This is now the fourth consecutive year for this photo missive. One of the benefits of it becoming a habit is that I’m starting to get photos from friends and family, for which I’m truly grateful. Takes some of the pressure off. I’m also grateful for the good fortune of a great scene that presented itself with only 40 minutes left in 2013. But you’ll have to read on to find it.
Let’s get started.
The following four pictures are all from a single trip to visit a client in Milwaukee. When I visit that client, I stay at a Crowne Plaza hotel, which is basically an overdressed Holiday Inn. Nothing wrong with that – it’s clean and comfortable, and the staff is very nice. But while Doubletrees give their guests a couple of cookies so good you know they have to be bad for you, the Crowne Plaza, gives you this:
The blue bag looks suspiciously like something you might take with you while walking your dog. On my next visit, the Keebler cookies were gone – replaced by a second bottle of water.
Driving back to Chicago, I saw this sign on a building just off the freeway. It’s my favorite of the year – does the best possible job of explaining why you wouldn’t want to be this company’s customer.
A little further south, just before Kenosha, I came across this. It’s Wisconsin and there’s a party goin’ on.
(OK, heroism should get its due. My friend Cliff Porzenheim points out that the sign actually refers to Kenosha native Dick Bong, who was America’s leading fighter ace in WWII.)
When I got to Kenosha (land of the BoDeans and a zillion outlet stores), I stopped to grab a bite at the Tuscany Bistro, which I recommend, by the way – it’s terrific. And run by people with a sense of humor. It’s Wisconsin, and there really is a party goin’ on.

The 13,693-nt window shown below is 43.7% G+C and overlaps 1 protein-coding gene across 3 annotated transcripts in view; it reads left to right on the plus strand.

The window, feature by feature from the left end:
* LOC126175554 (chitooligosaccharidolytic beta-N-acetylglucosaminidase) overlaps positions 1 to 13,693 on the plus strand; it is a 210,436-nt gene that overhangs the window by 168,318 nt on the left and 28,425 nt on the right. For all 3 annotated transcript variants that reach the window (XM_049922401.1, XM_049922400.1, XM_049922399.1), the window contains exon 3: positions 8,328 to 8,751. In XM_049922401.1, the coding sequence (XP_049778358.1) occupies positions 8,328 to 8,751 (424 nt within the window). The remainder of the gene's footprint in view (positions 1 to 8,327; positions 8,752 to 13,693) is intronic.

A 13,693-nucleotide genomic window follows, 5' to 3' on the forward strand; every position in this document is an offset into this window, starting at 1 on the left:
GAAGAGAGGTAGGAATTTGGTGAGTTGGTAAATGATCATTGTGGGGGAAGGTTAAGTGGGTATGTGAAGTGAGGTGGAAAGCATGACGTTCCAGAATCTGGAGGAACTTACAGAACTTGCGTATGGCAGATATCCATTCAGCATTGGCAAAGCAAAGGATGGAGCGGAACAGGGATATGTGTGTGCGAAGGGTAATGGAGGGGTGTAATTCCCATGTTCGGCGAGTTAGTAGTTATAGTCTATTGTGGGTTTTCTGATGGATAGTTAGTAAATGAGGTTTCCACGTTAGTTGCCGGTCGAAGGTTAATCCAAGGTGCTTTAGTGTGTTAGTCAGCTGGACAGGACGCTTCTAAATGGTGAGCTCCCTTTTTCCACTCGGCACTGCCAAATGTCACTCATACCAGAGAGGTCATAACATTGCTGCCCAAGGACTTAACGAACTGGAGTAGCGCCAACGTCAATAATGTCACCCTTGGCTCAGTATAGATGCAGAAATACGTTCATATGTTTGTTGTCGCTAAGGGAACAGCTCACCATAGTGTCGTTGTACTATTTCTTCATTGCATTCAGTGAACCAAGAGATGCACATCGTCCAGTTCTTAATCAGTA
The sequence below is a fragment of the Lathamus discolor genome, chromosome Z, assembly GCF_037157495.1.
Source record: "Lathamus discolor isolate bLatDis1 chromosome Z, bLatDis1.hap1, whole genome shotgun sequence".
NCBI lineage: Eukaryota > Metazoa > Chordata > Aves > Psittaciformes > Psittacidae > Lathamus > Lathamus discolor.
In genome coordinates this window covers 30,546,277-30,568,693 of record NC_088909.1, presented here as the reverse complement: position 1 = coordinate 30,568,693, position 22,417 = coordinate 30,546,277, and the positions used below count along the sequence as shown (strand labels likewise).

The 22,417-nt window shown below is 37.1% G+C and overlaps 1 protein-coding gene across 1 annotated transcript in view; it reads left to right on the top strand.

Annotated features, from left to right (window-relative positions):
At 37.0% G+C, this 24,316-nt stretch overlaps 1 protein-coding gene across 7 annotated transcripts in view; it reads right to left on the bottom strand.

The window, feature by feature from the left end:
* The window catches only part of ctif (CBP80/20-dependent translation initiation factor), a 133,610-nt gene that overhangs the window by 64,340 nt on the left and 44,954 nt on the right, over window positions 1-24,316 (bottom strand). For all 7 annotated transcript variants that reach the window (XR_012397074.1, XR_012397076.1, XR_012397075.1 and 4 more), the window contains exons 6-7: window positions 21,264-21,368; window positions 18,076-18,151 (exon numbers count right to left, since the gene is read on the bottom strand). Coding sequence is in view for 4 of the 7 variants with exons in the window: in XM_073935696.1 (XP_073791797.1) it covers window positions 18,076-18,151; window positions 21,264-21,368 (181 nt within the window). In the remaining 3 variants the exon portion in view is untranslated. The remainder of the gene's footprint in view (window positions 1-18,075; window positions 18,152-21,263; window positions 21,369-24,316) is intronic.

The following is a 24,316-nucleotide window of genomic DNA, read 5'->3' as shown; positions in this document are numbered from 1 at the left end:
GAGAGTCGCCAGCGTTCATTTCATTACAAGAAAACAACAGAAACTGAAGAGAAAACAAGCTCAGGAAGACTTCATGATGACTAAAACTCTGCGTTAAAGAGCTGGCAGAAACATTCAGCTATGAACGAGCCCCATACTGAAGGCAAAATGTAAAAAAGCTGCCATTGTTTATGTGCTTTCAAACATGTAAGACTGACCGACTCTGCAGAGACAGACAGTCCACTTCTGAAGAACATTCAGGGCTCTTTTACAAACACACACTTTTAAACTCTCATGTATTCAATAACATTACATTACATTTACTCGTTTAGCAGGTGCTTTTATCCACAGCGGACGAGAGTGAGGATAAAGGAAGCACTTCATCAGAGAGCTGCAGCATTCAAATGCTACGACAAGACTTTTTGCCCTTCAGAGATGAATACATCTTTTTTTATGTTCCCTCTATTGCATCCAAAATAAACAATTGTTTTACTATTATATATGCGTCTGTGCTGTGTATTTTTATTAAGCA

All of that from one trip to Milwaukee. If I had any sense, I would quit while I’m ahead. If I had any sense. Let’s continue. . .
If you can’t make out the name of the company, it’s Key Sales, Inc. Apparently, they can dish it out, but they can’t take it.
My daughter, Julia, spotted this sign at the Wal-Mart in Hayward, WI. Might they be better off simply not talking about their safety record?
Here, thankfully (and thanks to Victoria Woodarski) is a little truth in advertising. You gotta love the phone number.
And courtesy of Scott St. Clair, here’s a smart buy for the not-so-smart.
If you’re tired of your kids, my friend Steve Smolinsky found out where you can take them. Of course, if they don’t sell, you may have to take them back.
A couple of travel tales this year:
In January, I visited my daughter in Puerto Vallarta, where she was volunteering in an orphanage (yes, she has a very proud dad). We took a bus to a nearby town, where we found these people waiting to take the bus back the other way. I kept hearing a clucking sound, which turned out to be coming from the box in the middle of the picture.
Yup. . .that there is a Chicken In A Box.
I go to Detroit once a quarter to visit with my friends at EOS Worldwide. We meet at the Detroit Airport Westin. I’m glad I’ve never been given this room, which I suspect is the 10th Circle of Hell. Note the Do Not Disturb sign. Demons at work, I assume.
There used to be just a few of us at the EOS meetings, but now there are so many that the EOS folks give us really fancy name badges. Here’s the back of one. Care to guess what led to the badge-maker adding this legend?
This sight raised a bunch of questions. Starting with who thinks of things like this? And who buys them?